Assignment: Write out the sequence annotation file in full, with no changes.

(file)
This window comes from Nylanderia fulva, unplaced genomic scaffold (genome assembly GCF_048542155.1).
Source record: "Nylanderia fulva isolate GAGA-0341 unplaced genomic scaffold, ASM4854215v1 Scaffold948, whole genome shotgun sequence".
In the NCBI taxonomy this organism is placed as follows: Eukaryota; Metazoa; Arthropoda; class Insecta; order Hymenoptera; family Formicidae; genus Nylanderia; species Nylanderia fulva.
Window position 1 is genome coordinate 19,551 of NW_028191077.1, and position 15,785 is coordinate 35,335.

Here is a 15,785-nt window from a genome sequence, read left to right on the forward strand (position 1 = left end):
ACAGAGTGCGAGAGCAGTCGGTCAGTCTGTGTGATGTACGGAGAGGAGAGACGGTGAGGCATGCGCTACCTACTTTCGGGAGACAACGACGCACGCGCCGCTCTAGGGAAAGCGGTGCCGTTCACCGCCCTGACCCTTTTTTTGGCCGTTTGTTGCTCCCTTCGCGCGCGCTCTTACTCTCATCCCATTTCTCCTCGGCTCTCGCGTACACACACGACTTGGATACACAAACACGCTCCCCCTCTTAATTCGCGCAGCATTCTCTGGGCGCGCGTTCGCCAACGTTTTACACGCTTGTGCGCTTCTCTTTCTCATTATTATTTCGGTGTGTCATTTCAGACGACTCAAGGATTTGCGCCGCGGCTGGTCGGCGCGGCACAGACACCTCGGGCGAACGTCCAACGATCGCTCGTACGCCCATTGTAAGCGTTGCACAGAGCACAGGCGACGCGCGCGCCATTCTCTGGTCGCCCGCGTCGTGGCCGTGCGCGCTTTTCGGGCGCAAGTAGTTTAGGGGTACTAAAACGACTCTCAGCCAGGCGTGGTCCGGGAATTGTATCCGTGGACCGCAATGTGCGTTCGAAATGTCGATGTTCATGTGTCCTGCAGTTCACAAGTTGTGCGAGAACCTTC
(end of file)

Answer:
This window comes from Nylanderia fulva, unplaced genomic scaffold (genome assembly GCF_048542155.1).
Source record: "Nylanderia fulva isolate GAGA-0341 unplaced genomic scaffold, ASM4854215v1 Scaffold948, whole genome shotgun sequence".
In the NCBI taxonomy this organism is placed as follows: Eukaryota; Metazoa; Arthropoda; class Insecta; order Hymenoptera; family Formicidae; genus Nylanderia; species Nylanderia fulva.
Window position 1 is genome coordinate 19,551 of NW_028191077.1, and position 15,785 is coordinate 35,335.

Here is a 15,785-nt window from a genome sequence, read left to right on the forward strand (position 1 = left end):
ACAGAGTGCGAGAGCAGTCGGTCAGTCTGTGTGATGTACGGAGAGGAGAGACGGTGAGGCATGCGCTACCTACTTTCGGGAGACAACGACGCACGCGCCGCTCTAGGGAAAGCGGTGCCGTTCACCGCCCTGACCCTTTTTTTGGCCGTTTGTTGCTCCCTTCGCGCGCGCTCTTACTCTCATCCCATTTCTCCTCGGCTCTCGCGTACACACACGACTTGGATACACAAACACGCTCCCCCTCTTAATTCGCGCAGCATTCTCTGGGCGCGCGTTCGCCAACGTTTTACACGCTTGTGCGCTTCTCTTTCTCATTATTATTTCGGTGTGTCATTTCAGACGACTCAAGGATTTGCGCCGCGGCTGGTCGGCGCGGCACAGACACCTCGGGCGAACGTCCAACGATCGCTCGTACGCCCATTGTAAGCGTTGCACAGAGCACAGGCGACGCGCGCGCCATTCTCTGGTCGCCCGCGTCGTGGCCGTGCGCGCTTTTCGGGCGCAAGTAGTTTAGGGGTACTAAAACGACTCTCAGCCAGGCGTGGTCCGGGAATTGTATCCGTGGACCGCAATGTGCGTTCGAAATGTCGATGTTCATGTGTCCTGCAGTTCACAAGTTGTGCGAGAACCTTC